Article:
PSE&G Underground Construction Project

PSE&G Begins Underground Construction in Ridgefield Park as part of Northeast Grid Electric Reliability Project

 

(Newark, NJ – August 19, 2014) Public Service Electric and Gas Co. (PSE&G) has begun construction through Ridgefield Park as part of the utility’s Northeast Grid Electric Reliability Project. The utility will be installing 15 miles of new 230,000 kilo-volt (230kV) underground electric transmission circuit from its Athenia Switching Station in Clifton to the Bergen Switching Station in Ridgefield. The underground route in Ridgefield Park runs from Railroad Ave. to Mt. Vernon St. to Teaneck Rd. to the Bergen Turnpike. Manhole installation construction began on August 18, 2014. Trenching and conduit installation is expected to begin on or about September 15, 2014.

PSE&G’s Northeast Grid Electric Reliability Project will upgrade the utility’s high-capacity electrical lines in the northern part of New Jersey to comply with requirements set by the PJM Interconnection, which operates the regional energy grid. This project will help ensure safe, reliable electricity to nearly 1 million New Jersey businesses and residents for many years to come. In addition to installing the new 230kV circuit through Passaic and Bergen counties, the project will add 3.5 miles of new 230kV underground circuit through Jersey City, upgrade overhead transmission lines from the Hudson Switching Station in Jersey City to the Roseland Switching Station in Roseland, and upgrade several of the utility’s substations.

Construction dates and scheduled work hours in Ridgefield Park are tentative and subject to change due to the construction process and weather sensitive work activities. PSE&G will continue to take all necessary steps to avoid any major inconvenience. However, road and lane closures with possible detours will be necessary during construction. If possible, motorists are encouraged to travel an alternate route until the work is completed. A police detail will be on site at all times to oversee new traffic patterns. Interruptions will be kept to a minimum.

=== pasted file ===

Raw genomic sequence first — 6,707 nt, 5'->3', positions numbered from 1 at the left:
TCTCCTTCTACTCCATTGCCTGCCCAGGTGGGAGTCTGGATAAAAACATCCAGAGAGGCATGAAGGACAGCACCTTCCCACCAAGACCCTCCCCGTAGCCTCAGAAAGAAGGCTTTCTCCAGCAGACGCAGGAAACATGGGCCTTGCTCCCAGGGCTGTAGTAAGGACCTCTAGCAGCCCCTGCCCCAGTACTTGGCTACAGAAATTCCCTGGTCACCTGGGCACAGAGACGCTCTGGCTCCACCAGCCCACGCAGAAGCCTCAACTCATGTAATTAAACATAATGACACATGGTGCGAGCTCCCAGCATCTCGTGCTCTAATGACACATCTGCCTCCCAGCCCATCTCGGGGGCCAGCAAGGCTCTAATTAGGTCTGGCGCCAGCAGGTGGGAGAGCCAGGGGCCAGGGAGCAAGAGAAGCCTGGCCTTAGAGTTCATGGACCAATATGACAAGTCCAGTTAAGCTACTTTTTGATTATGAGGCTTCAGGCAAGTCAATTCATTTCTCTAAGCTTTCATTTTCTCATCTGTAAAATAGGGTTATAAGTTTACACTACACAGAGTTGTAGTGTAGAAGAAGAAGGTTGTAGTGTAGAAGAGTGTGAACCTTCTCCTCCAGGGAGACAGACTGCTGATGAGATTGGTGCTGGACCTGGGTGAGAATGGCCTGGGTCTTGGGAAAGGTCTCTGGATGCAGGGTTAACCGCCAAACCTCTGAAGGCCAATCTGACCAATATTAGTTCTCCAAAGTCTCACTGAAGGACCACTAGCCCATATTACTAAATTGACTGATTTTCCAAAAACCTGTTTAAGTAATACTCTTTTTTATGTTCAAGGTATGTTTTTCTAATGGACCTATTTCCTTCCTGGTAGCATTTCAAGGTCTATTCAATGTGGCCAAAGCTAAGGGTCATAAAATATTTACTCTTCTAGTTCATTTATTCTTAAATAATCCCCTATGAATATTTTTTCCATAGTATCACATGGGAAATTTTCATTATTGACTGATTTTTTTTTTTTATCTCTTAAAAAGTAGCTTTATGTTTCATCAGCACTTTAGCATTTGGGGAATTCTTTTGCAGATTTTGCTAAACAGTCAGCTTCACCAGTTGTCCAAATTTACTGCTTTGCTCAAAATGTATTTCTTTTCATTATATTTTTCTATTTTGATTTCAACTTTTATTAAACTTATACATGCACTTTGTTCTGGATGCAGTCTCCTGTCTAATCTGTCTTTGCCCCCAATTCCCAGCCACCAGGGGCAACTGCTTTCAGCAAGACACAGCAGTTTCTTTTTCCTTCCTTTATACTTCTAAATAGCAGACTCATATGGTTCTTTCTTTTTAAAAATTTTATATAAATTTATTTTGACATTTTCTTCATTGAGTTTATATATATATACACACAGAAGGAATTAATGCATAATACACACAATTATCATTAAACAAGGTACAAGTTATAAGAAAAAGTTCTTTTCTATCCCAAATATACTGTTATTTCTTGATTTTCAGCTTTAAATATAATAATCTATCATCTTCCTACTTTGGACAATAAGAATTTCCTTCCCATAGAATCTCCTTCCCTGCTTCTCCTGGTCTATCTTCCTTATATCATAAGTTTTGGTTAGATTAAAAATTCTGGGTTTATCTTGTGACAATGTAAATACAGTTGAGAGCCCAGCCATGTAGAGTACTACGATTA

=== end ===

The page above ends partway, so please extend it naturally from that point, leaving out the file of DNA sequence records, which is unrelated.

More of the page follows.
For everyone’s safety, PSE&G crews use work area protection, including local police department traffic management assistance, traffic cones, barriers, utility work signage, and flaggers, providing measures for a safe project completion.  The utility reminds motorists to slow down and be alert when driving past a PSE&G worksite.

Residents who wish to receive daily email construction updates may submit a request, with email address, to Regional Public Affairs Manager Arthur Ondish at Arthur.Ondish@pseg.com.

For questions about the project, please call PSE&G’s Northeast Grid Project Hotline at 1-877-678-5784 or visit www.pseg.com/negrid.

Fire Challenge: Social Media Stunt

The New Jersey Division of Fire Safety/Office of the State Fire Marshal has issued an Emergency Bulletin to firefighters and fire officials statewide in response to a current social media craze. The Fire Marshal has asked us to share this with you, as well.

What is known as the “Fire Challenge,” has resulted in serious burn injury and at least one fatality. This stunt involves young people dousing themselves with a flammable liquid, igniting it, and then posting a video of it on social media.

“The most serious and possibly fatal result of the stunt is that the person, by the very act of breathing, will inevitably inhale the burning fluid deep within the lungs, causing serious and debilitating injury and in one documented case in New York State, death,” said William Kramer, Jr., New Jersey Division of Fire Safety Acting Director and State Fire Marshal. “We wanted our first responders to be aware of what they may be called on to deal with.”

Kramer says dangerous stunts and pranks that have resulted in serious injury have become a staple of social media in recent years. The “fire challenge” employs a widely-held belief that the act will result in admiration from peers, in addition to being recognized as a fleeting celebrity on the Internet. This often motivates the posting of similar actions, which demonstrates a complete misunderstanding of the nature of volatile liquids and the rapidity that they can “flash over” after ignition.

The Division of Fire Safety’s effort to inform the state’s local fire corps leaves them better prepared should one of these unfortunate incidents occur in their communities. The Division of Fire Safety serves as the central fire service agency in the State. The Division is responsible for the development and enforcement of the State Uniform Fire Code, as well as for implementing public education and firefighter training programs.